telexfree-logoWhen multiple financial institutions began shutting down TelexFree’s banking accounts, Jim Merrill turned to his brother, John Merrill.

As President of Fidelity Cooperative Bank, John Merrill was certainly in a position to help his brother. And help him he did, with TelexFree granted permission to open three bank accounts with Fidelity in 2013.

After regulators shut down TelexFree for being a $1.8 billion dollar Ponzi scheme, Fidelity Cooperative came under scrutiny for its role in enabling Ponzi fraud.

To their credit Fidelity Cooperative did eventually ask TelexFree to close their accounts, but after five months the damage had been done.

TelexFree went on to secure bank accounts with other financial institutions but for its part in the Ponzi scheme, Fidelity Cooperative reached a settlement with the court-appointed Receiver for $3.5 million dollars.

The settlement was announced almost a year ago, but it was only last month that $2.9 million of it was returned to TelexFree victims.

Now in a move seemingly seeking to completely distance itself from TelexFree’s financial fraud, John Merrill will soon find himself unemployed.

The official reason for Merrill’s departure from Fidelity is a “career change”:

Mr. Merrill told the bank’s board a few months ago that he plans on making a career change, but has indicated he will stay on until June 2016.

In what capacity Merrill will stay on at Fidelity Cooperative is unclear (a “stay at home and don’t talk to anyone” role perhaps?), but what we do know is after decades in the financial sector, a true career change at Merrill’s age is unlikely.

As per Merrill’s Fidelity Cooperative corporate bio:

A Worcester native, John Merrill has had a distinguished 33-year career as a leading banker in Central Massachusetts.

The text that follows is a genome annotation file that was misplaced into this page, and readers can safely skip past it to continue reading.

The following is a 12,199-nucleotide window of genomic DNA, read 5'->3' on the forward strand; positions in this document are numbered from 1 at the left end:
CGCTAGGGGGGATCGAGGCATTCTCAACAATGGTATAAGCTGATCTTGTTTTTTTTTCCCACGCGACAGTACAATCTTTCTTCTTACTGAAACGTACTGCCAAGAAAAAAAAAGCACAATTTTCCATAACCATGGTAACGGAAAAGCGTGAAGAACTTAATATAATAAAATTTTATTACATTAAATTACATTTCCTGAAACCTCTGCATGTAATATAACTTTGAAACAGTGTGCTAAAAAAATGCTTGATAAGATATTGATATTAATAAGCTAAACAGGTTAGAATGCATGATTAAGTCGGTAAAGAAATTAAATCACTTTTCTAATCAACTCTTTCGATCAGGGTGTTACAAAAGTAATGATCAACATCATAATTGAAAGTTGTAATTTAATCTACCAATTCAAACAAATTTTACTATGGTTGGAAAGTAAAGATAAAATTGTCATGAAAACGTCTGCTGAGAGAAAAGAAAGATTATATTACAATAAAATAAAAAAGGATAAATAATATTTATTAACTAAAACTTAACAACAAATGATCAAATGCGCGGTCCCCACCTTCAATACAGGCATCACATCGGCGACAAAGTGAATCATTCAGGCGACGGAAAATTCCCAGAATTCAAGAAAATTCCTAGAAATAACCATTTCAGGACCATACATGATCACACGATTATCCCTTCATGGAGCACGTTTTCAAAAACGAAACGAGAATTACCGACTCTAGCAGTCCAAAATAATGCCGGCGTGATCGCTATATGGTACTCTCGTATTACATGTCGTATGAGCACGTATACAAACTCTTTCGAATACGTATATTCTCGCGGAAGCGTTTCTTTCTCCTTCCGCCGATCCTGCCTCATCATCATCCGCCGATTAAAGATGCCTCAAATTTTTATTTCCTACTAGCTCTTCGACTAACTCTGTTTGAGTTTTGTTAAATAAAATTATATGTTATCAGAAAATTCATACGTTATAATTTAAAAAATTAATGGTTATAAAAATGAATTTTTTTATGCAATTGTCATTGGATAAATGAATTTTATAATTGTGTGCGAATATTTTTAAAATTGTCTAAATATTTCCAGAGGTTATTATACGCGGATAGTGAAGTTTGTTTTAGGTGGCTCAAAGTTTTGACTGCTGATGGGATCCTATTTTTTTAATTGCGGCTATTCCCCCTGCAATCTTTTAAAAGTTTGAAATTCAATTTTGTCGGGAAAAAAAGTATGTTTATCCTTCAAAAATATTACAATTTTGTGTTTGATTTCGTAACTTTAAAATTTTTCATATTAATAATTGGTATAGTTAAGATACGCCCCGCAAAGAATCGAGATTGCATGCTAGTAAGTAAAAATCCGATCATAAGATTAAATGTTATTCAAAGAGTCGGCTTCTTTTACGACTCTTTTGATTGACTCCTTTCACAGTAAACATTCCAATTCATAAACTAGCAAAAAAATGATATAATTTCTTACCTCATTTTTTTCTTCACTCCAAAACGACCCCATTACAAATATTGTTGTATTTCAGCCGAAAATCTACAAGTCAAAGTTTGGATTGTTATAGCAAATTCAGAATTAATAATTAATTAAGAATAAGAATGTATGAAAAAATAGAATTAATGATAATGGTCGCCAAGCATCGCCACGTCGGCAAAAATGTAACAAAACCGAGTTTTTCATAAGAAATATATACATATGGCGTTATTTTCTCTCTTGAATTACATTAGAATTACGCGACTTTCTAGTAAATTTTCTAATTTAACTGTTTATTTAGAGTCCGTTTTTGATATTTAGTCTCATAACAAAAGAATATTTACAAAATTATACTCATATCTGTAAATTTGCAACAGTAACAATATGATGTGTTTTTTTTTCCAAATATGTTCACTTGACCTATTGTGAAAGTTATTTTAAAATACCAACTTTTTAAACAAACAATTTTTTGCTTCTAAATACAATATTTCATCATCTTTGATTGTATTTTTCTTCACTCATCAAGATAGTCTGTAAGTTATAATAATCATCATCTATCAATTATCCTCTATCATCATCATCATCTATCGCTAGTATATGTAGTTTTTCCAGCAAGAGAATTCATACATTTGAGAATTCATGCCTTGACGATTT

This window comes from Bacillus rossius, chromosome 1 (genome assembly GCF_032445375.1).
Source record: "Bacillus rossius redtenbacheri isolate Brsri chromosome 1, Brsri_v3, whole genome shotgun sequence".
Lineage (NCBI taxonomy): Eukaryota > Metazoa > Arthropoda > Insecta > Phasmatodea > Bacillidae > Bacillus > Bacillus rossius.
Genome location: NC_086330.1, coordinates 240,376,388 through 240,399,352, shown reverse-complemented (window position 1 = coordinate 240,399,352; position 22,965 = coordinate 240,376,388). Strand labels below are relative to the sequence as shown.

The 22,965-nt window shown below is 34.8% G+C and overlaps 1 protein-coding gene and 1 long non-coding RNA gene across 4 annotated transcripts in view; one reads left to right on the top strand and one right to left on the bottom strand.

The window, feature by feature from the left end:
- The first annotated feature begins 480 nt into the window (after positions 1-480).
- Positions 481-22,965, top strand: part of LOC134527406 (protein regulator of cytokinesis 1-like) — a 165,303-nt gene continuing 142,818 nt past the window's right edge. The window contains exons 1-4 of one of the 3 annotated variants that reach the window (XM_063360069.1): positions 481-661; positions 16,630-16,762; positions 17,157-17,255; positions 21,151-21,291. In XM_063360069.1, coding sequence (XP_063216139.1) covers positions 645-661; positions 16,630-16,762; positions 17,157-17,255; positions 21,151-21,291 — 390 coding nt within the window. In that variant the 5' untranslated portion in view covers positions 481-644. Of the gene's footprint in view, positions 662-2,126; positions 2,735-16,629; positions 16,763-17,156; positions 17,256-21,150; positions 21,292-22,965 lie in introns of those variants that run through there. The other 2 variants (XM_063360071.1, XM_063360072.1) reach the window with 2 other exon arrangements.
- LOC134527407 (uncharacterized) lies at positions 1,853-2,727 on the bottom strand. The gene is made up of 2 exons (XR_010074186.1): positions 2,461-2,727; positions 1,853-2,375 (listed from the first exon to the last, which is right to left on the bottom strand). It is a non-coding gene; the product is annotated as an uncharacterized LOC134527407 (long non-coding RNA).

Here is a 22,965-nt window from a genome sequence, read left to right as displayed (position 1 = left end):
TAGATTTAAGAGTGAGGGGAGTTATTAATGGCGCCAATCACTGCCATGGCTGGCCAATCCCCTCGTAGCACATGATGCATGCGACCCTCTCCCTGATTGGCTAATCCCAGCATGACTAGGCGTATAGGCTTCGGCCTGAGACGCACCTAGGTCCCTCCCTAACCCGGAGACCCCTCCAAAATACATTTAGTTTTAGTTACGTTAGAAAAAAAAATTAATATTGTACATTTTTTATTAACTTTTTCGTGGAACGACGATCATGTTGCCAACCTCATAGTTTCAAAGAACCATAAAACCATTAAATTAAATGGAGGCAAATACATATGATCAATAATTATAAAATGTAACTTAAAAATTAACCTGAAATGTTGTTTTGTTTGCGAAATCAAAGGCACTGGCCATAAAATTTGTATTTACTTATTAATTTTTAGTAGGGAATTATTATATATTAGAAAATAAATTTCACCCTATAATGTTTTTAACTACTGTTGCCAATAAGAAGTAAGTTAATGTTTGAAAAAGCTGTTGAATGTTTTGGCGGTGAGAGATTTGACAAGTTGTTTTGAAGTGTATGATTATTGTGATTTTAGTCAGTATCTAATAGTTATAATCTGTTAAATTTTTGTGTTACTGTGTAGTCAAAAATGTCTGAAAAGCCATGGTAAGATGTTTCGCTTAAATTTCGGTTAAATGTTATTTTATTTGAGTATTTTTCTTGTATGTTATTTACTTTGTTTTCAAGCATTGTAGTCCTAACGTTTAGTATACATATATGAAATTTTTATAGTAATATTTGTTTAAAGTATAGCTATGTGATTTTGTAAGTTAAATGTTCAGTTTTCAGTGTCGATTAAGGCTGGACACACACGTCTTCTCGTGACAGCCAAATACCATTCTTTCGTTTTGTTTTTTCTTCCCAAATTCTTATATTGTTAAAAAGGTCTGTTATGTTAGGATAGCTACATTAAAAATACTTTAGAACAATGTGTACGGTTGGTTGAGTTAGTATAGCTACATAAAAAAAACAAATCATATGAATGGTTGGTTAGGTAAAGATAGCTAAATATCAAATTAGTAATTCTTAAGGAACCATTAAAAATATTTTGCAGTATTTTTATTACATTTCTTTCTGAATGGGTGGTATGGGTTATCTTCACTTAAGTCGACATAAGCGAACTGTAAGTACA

He was appointed as Fidelity Bank’s President and Chief Lending Officer in September 2010. As such, he oversees all customer facing business lines including Commercial Banking, Retail Banking, Residential and Consumer Lending.

In addition to above, he was appointed Chief Operating Officer in 2013.

Had his brother not dragged him into his Ponzi mess, a few more years and John Merrill might have very well been looking at comfortable retirement.

Then again, maybe after the TelexFree experience John just figured he’d had enough. Who knows.

As for Fidelity Bank, they currently have about $615 million in assets and recently announced a merger with Barre Savings Bank.

Perhaps in an effort to ensure the bank never gets involved in a Ponzi scheme again, Merrill’s former role will be split into two positions going forward:

Fidelity Bank has named Christopher W. McCarthy of Holden to be its new president and chief operating officer as of Oct. 5.

Edward Manzi, chairman and chief executive officer of Fidelity Bank, indicated that because of the bank’s growth and increasing complexity, Mr. Merrill’s role will be replaced by not only Mr. McCarthy, but also by a second individual, yet to be hired. That person will serve as the bank’s senior lender.

Had someone been looking over Merrill’s shoulder in 2013, perhaps none of this might have happened. At least as far as Fidelity Bank’s involvement in TelexFree went.

Personally I think the lesson in this is, even if it’s a family member behind it, Ponzi fraud is still fraud – no exceptions.